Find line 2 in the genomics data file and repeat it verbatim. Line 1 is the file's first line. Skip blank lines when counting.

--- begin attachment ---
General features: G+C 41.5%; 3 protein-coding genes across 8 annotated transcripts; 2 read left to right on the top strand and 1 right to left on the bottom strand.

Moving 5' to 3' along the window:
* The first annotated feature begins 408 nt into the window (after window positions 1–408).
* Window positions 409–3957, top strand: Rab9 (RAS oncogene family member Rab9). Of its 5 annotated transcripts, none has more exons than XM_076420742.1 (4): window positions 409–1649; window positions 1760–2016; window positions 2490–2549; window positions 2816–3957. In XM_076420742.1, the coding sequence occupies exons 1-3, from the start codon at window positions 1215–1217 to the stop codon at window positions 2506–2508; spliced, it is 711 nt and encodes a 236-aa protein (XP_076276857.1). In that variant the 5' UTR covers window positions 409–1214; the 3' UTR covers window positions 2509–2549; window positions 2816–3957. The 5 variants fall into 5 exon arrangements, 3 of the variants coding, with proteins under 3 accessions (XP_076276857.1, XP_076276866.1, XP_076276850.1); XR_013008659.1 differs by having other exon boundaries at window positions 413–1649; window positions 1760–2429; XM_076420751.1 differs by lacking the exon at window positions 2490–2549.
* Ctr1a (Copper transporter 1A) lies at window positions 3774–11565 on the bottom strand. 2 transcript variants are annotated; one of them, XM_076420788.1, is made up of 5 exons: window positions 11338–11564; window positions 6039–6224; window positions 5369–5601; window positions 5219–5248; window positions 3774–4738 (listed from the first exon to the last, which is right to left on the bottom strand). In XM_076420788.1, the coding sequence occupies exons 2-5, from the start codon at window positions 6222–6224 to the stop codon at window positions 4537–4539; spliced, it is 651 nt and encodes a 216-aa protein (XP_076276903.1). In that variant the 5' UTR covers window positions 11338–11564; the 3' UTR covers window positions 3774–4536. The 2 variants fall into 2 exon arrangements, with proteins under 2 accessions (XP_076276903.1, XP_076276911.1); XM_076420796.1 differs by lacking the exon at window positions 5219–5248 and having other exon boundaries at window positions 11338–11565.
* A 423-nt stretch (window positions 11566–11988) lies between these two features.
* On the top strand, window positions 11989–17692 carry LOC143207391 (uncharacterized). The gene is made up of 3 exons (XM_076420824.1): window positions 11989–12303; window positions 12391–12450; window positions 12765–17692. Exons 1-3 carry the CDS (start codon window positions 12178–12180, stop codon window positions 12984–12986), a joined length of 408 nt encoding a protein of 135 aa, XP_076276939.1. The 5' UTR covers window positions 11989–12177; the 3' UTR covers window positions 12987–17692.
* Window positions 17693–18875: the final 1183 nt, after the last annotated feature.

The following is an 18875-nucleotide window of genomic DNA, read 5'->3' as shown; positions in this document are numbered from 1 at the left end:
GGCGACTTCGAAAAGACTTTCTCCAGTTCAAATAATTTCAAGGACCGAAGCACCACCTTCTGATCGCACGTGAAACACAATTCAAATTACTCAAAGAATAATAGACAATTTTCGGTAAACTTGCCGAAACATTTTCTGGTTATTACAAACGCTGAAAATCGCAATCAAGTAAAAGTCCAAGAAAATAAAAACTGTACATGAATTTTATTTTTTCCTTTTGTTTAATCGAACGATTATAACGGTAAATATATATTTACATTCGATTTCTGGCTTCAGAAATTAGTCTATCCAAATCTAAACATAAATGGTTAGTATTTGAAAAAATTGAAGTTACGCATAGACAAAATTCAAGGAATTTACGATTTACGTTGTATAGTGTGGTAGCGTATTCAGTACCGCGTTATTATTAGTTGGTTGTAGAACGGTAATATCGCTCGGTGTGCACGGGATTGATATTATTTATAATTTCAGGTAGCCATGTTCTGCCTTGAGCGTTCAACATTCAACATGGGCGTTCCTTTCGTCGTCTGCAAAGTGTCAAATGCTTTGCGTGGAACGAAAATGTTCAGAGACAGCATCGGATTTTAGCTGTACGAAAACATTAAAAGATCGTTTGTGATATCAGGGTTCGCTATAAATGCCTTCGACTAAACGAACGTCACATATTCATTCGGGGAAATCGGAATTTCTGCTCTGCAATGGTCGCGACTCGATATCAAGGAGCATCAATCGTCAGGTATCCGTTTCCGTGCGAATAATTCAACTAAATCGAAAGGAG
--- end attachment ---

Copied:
Moving 5' to 3' along the window: